TRENTON – Sen. Linda Greenstein used the appearance of Gov. Christie’s chief environmental official before the Budget Committee this afternoon to take aim at several of the administration’s actions.
Greenstein, (D-14), Plainsboro, challenged DEP Commissioner Bob Martin on the proposed waiver rule, on the state’s departure from the Regional Greenhouse Gas Initiative, and on the loss of Brownfields funds, among other things.
She questioned DEP’s authority to “waive strict compliance with its own rules,’’ and said the practice of DEP deciding whether a rule is “burdensome’’ for a developer is too subjective.
“I know you intend to be very open,’’ she said to Martin, “but I still picture some developer can come in and claim ‘I wasn’t treated fairly.’”
In response, Martin said there has been misinformation about the waiver process. He said the waiver does not give DEP permission to ignore state or federal law, and that the waiver involves “common sense decisions” about sometimes inflexible and contradictory regulations.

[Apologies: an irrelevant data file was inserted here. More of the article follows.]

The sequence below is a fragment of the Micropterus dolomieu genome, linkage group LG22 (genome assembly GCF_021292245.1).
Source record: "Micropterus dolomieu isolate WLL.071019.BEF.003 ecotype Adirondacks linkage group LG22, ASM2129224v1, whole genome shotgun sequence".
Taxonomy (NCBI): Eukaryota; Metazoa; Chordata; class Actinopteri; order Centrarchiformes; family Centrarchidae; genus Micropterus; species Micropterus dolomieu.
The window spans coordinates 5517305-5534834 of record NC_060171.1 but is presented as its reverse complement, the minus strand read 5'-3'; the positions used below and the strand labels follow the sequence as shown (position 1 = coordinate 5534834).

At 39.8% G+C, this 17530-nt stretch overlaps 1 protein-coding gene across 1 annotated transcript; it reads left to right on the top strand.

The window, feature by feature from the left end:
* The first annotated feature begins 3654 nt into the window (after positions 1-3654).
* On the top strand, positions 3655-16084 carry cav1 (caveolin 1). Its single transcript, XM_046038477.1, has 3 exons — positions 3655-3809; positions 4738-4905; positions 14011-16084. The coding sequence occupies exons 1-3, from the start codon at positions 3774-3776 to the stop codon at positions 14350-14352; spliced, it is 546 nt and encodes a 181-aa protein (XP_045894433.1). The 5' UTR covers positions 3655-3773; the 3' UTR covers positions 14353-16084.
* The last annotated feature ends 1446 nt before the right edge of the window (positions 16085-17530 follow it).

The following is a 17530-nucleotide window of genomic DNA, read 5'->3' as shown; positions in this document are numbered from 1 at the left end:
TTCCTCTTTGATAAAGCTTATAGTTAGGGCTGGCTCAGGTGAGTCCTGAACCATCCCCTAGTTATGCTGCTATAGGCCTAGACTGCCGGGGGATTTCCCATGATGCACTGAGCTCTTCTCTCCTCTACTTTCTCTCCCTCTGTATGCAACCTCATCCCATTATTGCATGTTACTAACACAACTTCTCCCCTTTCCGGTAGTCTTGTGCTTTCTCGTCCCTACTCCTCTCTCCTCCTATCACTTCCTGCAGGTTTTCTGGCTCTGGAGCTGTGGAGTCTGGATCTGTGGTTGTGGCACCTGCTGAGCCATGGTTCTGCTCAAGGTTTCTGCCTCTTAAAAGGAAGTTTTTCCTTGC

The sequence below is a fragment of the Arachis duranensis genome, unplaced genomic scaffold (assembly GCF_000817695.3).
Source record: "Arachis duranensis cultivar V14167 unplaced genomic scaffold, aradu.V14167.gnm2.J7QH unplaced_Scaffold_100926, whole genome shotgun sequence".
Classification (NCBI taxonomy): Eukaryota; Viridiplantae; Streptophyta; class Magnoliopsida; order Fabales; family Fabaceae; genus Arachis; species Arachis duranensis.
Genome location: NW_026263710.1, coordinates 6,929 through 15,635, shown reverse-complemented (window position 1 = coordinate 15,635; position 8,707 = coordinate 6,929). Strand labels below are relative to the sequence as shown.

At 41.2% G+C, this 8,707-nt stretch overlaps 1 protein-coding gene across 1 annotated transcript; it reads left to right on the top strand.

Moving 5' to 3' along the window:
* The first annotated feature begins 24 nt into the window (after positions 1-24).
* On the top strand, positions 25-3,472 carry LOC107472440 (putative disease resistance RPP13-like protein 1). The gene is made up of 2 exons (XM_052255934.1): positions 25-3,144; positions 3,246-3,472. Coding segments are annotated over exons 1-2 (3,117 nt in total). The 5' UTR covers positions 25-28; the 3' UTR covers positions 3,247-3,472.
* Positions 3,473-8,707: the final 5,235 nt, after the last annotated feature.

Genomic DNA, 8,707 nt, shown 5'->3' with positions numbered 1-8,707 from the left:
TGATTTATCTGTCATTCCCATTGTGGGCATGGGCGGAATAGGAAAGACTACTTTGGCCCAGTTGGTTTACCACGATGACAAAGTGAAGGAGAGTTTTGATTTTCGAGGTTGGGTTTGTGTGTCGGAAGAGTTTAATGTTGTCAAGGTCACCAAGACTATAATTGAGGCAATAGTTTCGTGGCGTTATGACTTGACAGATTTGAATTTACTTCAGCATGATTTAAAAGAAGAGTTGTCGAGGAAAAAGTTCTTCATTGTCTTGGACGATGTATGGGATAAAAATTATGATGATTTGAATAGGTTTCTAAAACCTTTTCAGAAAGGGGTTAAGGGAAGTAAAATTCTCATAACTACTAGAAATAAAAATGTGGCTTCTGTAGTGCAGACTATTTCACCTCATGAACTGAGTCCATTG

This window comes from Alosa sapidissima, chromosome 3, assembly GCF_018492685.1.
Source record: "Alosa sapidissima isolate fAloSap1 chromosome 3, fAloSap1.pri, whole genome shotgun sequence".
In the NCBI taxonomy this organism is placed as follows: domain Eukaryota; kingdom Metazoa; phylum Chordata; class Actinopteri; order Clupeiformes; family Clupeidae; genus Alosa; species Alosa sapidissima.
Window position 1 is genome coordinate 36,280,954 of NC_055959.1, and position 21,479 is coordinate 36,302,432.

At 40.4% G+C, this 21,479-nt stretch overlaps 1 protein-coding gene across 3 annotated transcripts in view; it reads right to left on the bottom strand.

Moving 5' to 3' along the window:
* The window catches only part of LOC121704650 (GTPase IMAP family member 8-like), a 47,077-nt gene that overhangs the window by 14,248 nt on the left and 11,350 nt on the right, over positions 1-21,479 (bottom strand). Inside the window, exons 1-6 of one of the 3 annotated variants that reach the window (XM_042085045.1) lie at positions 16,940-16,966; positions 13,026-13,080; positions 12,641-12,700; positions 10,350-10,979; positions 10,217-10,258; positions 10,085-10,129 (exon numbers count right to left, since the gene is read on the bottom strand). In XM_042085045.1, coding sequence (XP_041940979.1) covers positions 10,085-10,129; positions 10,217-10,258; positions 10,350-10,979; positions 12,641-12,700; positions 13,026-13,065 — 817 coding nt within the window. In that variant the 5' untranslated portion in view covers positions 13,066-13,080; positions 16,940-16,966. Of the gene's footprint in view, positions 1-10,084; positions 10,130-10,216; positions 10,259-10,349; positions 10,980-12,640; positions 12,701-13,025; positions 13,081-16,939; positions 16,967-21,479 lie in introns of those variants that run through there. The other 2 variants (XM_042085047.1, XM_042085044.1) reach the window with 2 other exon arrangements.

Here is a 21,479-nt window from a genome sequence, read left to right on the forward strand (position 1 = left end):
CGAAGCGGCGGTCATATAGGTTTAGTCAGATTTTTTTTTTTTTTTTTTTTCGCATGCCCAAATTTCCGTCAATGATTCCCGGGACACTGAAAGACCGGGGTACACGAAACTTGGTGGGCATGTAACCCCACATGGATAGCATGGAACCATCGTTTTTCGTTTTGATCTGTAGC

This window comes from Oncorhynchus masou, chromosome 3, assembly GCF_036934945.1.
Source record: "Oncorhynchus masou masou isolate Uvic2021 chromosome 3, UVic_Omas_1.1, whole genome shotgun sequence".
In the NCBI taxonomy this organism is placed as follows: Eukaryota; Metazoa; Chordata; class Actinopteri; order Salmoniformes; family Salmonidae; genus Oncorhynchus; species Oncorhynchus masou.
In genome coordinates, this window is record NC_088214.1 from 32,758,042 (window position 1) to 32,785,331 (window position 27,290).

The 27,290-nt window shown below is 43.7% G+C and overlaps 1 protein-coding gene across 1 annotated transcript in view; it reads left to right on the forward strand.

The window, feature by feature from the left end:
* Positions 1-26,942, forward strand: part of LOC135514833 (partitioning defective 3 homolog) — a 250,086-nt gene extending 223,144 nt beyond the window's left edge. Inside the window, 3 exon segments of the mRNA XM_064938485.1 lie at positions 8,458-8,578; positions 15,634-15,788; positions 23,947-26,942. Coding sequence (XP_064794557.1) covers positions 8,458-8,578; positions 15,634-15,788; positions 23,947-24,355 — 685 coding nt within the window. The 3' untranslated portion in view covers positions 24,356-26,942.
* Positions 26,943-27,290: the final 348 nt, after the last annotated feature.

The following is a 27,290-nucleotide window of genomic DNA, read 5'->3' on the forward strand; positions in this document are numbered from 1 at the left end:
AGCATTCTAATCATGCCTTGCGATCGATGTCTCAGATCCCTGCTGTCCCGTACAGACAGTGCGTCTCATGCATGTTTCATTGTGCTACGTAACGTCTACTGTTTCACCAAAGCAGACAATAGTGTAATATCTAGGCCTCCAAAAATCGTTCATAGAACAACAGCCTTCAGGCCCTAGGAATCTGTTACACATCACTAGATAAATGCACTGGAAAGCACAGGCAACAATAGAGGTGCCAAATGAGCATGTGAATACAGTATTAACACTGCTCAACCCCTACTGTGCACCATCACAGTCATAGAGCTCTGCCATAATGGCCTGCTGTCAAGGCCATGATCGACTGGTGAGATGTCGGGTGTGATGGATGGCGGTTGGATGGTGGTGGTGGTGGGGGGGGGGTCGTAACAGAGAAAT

The waiver came out of the administration’s red-tape review process designed to reduce expensive and time-consuming bureaucracy.
Yet Greenstein criticized that approach: “This bypasses the Legislature,’’ she said.
Joseph Pennacchio, (R-26), Montville, however, defended the administration’s goal of whittling down thousands of pages of regulations.
A developer whose original permit expired because of the recession should not have to go through the same permitting process yet again, Pennacchio said.
Greenstein also took the administration to task for its decision last year to pull New Jersey out of the Northeast compact known as RGGI, saying it has lost the state $113 million because of non-participation in the auctions.
Martin said the state already had achieved its 2020 targets for carbon emissions under the Global Warming Response Act, and that the marketplace – and companies shifting to natural gas – will do more to advance the cause of cleaner energy than a government-subsidized program.
The administration had said the RGGI-related tax was counterproductive, but Greenstein said today she considered RGGI important and not just another tax.
In addition, she cited the loss of $30 million over two years with the Brownfields program, as well as a loss of $394 million in the Worker and Community Right to Know Act funding, and $590 million from Pollution Prevention funding from the fiscal year 2013 budget as severe cuts.
However, DEP drew praise as well.
Sen. Steve Oroho, (R-24), Franklin, applauded legal efforts by the administration to combat the coal plant in Portland, Pa., operated by GenOn, which has to decrease emissions by 60 percent by year’s end, and has announced it will close by 2015.
“This is a huge win for New Jersey’s air quality,’’ Martin said.